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Qual Manag Health Care. 2010 Jul-Sep;19(3):211-25. doi: 10.1097/QMH.0b013e3181eb140e.

Assessing the evidence of Six Sigma and Lean in the health care industry.

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1
Division of Management, Policy, and Community Health and Fleming Center for Healthcare Management, University of Texas School of Public Health, Houston, TX 77030, USA.

Abstract

BACKGROUND:

Popular quality improvement tools such as Six Sigma and Lean Systems (SS/L) claim to provide health care managers the opportunity to improve health care quality on the basis of sound methodology and data. However, it is unclear whether these 2 quality improvement tools actually improve health care quality.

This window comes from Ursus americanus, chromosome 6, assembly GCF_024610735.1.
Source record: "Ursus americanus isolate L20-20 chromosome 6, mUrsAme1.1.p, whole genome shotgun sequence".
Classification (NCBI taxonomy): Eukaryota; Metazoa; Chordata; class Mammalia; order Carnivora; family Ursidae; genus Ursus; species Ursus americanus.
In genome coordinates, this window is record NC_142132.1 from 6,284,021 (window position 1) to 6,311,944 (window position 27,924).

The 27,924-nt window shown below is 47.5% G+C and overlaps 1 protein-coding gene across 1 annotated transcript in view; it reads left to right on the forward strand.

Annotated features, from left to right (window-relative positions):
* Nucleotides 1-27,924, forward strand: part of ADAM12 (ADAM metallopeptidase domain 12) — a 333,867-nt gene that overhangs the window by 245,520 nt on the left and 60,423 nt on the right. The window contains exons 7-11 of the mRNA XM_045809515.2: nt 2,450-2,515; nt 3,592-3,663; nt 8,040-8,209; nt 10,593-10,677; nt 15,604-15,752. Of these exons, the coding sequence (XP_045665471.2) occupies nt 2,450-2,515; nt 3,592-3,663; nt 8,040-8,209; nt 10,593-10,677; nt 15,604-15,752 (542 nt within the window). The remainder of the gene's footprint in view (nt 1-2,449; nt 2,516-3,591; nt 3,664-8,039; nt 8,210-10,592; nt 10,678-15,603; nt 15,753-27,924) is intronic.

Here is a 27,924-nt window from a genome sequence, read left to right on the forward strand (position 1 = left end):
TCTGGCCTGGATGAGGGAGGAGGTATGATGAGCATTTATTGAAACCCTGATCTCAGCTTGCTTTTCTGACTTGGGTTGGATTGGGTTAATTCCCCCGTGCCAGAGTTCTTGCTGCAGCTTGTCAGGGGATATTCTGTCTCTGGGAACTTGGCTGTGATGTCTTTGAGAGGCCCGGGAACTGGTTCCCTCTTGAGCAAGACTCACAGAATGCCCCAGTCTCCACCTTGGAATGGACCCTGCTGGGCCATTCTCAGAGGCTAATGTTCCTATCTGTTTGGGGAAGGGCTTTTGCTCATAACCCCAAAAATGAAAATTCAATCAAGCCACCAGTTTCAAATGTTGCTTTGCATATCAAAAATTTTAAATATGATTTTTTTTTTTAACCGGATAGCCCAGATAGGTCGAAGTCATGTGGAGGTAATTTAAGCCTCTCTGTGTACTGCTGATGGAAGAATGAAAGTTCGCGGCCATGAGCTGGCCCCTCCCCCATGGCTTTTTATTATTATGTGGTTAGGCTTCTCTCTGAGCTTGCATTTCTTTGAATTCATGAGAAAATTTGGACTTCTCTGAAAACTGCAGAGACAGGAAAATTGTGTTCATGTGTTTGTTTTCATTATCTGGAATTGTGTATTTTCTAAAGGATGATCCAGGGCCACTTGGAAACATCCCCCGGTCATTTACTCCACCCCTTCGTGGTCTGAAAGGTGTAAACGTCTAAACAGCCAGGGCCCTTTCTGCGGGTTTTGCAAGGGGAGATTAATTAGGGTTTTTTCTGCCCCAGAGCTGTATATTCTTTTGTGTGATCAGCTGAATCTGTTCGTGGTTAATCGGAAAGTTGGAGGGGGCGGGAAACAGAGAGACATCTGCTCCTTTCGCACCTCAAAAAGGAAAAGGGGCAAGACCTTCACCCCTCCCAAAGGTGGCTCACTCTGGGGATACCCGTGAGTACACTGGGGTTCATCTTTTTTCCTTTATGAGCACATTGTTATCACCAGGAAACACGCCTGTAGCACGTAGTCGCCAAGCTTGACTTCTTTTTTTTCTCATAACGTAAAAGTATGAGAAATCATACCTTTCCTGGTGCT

METHODS:

The authors conducted a comprehensive literature review to assess the empirical evidence relating SS/L to improved clinical outcomes, processes of care, and financial performance of health care organizations.

RESULTS:

The authors identified 177 articles on SS/L published in the last 10 years. However, only 34 of them reported any outcomes of the SS/L projects studied, and less than one-third of these articles included statistical analyses to test for significant changes in outcomes.

CONCLUSIONS:

This review demonstrates that there are significant gaps in the SS/L health care quality improvement literature and very weak evidence that SS/L improve health care quality.

PMID:
20588140
DOI:
10.1097/QMH.0b013e3181eb140e
[Indexed for MEDLINE]
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